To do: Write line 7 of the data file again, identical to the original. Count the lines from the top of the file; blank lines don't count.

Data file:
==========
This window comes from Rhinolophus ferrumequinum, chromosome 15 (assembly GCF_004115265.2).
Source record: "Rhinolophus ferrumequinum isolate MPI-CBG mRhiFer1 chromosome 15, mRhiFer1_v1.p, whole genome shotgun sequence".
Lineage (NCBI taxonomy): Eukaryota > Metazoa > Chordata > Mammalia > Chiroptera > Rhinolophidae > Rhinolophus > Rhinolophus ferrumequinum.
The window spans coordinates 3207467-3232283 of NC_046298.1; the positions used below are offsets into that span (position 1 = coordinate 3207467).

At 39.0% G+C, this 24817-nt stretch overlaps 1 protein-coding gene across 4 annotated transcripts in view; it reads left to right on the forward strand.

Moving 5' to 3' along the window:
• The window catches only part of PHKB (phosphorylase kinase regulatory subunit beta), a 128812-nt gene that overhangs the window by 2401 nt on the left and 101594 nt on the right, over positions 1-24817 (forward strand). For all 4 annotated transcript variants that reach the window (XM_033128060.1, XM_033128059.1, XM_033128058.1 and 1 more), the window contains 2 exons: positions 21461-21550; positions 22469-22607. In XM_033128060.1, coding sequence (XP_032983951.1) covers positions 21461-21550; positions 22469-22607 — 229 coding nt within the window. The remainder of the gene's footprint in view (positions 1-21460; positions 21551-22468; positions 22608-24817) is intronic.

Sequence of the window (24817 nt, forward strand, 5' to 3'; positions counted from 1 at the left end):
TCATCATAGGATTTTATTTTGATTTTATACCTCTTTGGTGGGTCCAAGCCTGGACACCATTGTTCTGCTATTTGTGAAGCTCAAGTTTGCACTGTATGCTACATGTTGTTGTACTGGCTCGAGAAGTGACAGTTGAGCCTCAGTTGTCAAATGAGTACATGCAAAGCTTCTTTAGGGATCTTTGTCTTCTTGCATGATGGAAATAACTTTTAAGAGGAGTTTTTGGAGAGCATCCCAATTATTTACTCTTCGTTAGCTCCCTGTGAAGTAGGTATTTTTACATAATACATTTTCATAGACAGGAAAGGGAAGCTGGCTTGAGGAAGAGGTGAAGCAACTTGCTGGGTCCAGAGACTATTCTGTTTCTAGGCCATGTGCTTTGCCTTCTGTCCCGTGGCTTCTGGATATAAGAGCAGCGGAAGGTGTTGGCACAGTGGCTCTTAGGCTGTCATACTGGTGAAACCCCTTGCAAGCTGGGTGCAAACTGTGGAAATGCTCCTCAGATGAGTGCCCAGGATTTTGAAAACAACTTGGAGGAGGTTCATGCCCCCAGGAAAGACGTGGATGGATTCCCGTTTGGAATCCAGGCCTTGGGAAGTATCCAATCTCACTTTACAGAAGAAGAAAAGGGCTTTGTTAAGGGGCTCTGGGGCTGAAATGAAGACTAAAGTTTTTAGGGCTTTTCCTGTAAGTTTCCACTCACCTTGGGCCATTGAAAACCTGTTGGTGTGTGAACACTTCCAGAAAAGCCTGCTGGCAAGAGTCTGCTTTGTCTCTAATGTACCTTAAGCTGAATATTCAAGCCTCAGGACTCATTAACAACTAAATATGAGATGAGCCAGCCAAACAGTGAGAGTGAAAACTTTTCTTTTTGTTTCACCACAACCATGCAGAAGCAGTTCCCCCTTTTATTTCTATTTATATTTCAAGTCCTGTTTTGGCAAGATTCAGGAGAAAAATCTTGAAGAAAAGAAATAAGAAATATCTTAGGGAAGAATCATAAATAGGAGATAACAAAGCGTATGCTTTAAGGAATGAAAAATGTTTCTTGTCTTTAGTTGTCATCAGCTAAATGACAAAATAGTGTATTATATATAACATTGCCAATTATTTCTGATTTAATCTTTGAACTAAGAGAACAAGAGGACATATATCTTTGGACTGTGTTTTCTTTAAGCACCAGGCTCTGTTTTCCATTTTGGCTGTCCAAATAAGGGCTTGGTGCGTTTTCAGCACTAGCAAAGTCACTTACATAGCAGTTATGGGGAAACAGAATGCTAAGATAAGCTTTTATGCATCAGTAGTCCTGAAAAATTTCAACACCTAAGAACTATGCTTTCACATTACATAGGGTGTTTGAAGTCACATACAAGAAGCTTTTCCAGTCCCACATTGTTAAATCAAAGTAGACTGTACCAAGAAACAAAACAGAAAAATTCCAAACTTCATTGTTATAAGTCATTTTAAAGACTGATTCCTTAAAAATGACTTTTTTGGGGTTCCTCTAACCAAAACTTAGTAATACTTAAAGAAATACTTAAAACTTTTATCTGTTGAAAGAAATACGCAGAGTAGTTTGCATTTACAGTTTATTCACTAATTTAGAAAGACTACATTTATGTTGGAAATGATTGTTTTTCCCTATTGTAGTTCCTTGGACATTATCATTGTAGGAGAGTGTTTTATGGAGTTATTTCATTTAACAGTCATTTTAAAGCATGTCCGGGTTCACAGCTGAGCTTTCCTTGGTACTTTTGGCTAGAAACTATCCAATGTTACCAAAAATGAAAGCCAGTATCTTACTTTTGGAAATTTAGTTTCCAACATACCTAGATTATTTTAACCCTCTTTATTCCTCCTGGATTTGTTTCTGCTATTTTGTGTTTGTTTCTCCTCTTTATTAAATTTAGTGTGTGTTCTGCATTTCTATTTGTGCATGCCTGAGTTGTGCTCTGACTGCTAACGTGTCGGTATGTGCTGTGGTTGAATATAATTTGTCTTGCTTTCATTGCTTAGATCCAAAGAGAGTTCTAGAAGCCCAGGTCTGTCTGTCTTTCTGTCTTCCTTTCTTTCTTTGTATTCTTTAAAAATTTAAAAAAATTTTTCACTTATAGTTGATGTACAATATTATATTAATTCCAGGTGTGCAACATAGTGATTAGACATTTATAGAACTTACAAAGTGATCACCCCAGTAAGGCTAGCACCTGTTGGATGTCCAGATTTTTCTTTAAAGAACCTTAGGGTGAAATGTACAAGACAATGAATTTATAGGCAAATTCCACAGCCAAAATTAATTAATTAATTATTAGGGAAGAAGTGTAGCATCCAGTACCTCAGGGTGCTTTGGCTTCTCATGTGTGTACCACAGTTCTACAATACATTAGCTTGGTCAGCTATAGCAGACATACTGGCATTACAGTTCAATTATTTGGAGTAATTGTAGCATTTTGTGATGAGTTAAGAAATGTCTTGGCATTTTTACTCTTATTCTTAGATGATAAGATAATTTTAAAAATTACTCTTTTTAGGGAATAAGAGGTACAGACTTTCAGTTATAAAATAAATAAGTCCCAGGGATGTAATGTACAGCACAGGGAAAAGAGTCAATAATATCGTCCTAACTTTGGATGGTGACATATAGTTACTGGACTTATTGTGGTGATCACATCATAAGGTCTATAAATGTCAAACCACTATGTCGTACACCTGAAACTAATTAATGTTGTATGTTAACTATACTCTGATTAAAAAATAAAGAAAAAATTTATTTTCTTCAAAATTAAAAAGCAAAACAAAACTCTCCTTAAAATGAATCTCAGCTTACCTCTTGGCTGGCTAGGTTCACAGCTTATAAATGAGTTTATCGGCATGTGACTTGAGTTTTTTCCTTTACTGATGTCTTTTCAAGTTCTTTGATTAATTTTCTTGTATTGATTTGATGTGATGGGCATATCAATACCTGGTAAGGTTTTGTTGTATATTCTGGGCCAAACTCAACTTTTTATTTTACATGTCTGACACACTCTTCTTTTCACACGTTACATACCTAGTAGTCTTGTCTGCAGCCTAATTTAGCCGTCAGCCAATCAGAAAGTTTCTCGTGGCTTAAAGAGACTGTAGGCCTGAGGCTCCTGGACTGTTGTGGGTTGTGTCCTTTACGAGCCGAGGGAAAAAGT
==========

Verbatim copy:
• The window catches only part of PHKB (phosphorylase kinase regulatory subunit beta), a 128812-nt gene that overhangs the window by 2401 nt on the left and 101594 nt on the right, over positions 1-24817 (forward strand). For all 4 annotated transcript variants that reach the window (XM_033128060.1, XM_033128059.1, XM_033128058.1 and 1 more), the window contains 2 exons: positions 21461-21550; positions 22469-22607. In XM_033128060.1, coding sequence (XP_032983951.1) covers positions 21461-21550; positions 22469-22607 — 229 coding nt within the window. The remainder of the gene's footprint in view (positions 1-21460; positions 21551-22468; positions 22608-24817) is intronic.